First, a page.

What a week! One of my excursions included sub-zero temperatures where I was glad I was wearing my down jacket, and with a perceptible avalanche risk and so much ice that I regretted not wearing crampons……….Yes, shopping at ASDA can have its moments!
The temperature here in West Yorkshire did not rise above zero for more than a week, and we had snow avalanching off roofs. As for the pavements, I would feel a bit foolish striding into ASDA wearing 12 point crampons, but last week the pavements here were lethal – my risk assessment for walking outside was along the lines of – “Yup, it’s risky!”
Mention the phrase “risk assessment” and people either nod wisely, possibly with a pained expression, or their eyes glaze over. If you think about it, though, we are carrying out risk assessments all the time in our everyday lives – can I get across the road before that Eddie Stobart truck runs me down, can I get away with putting the rugby on TV without it causing a domestic…. well you get the picture.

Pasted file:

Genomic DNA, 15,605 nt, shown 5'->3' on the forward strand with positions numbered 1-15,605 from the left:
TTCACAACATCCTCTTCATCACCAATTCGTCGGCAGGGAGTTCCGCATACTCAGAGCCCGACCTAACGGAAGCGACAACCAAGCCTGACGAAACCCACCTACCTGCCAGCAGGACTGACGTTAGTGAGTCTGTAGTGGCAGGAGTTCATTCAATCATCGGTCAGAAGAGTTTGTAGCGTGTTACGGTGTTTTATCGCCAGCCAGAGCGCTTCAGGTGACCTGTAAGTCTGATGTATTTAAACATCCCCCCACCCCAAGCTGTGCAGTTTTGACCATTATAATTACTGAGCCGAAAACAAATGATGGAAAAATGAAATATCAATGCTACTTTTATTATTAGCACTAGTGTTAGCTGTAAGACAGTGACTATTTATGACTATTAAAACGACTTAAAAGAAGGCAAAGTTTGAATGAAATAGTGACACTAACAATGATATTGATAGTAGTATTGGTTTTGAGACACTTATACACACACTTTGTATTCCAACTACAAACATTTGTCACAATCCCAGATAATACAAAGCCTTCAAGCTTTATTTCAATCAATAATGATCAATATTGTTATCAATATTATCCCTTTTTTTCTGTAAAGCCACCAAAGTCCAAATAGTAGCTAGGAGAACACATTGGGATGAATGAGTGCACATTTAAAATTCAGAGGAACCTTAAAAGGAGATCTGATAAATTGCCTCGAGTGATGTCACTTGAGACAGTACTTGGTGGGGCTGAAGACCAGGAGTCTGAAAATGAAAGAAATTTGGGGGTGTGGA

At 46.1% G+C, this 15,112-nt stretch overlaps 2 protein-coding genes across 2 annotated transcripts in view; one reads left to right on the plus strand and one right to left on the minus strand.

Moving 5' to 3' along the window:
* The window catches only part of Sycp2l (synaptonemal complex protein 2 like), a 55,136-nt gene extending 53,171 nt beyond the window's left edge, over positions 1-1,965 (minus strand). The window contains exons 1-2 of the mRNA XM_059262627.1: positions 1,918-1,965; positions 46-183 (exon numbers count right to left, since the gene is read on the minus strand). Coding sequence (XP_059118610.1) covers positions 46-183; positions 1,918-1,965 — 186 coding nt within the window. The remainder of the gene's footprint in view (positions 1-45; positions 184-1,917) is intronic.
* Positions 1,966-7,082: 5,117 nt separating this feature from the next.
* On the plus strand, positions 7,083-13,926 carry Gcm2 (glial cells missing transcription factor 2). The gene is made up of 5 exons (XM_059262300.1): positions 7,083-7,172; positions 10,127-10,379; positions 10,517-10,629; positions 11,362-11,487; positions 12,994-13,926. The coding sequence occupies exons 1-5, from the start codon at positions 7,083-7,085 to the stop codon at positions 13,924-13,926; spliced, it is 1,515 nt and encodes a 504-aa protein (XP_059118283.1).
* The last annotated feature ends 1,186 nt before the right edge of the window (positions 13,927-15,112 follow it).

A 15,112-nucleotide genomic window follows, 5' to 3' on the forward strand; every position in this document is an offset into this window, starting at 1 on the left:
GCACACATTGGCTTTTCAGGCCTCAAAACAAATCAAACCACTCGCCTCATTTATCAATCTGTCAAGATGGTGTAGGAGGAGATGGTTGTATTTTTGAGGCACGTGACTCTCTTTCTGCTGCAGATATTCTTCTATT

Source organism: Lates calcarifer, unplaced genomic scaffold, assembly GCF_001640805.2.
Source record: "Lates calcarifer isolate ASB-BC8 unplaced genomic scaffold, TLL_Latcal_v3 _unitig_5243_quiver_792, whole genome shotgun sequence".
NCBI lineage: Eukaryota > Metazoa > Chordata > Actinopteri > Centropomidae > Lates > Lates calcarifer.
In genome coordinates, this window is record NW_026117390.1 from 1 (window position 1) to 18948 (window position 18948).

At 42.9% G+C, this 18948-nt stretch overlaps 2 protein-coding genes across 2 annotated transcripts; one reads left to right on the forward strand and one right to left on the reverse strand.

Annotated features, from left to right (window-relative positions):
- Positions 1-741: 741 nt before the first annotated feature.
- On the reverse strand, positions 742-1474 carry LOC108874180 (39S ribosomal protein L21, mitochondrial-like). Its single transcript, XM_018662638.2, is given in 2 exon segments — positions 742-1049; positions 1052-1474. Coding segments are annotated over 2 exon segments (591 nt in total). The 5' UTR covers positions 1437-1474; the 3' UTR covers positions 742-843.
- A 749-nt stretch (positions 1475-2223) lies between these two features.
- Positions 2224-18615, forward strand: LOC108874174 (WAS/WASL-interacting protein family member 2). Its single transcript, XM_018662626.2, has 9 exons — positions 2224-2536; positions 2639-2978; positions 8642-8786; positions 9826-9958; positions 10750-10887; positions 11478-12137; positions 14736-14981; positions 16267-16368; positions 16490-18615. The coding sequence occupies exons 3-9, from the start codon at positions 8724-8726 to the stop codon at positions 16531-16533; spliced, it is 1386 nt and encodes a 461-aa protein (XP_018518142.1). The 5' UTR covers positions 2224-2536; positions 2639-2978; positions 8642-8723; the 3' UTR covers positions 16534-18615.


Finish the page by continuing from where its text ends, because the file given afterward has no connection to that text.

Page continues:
Our trips out in the hills involve an element of risk, even easy, uncomplicated hillwalking, so the ability to carry out a simple risk assessment can be useful. It’s really not rocket science. Things to consider are –
What can go wrong?
Who will be affected if things go wrong?
How likely is it that things will go wrong?
What are the likely consequences of things going wrong?
Can we do anything to stop things going wrong, or to make the consequences less serious?
No need to fill in a long complicated form, just keep asking the questions. The process is exactly the same, whether you are planning a simple walk up a valley bottom or climbing 30 metres of vertical ice with your last protection a long way away. By thinking about the risks beforehand, it’s easier to come up with a solution if (when) things don’t go as planned.
Anyway, my risk assessment must have been OK, ‘cos I managed to get home from ASDA without breaking anything. Just in time for pre-dinner drinks…..
”Would you like some ice with that?” – “Nah, too risky, might choke on an ice-cube!”
Text and images © Paul Shorrock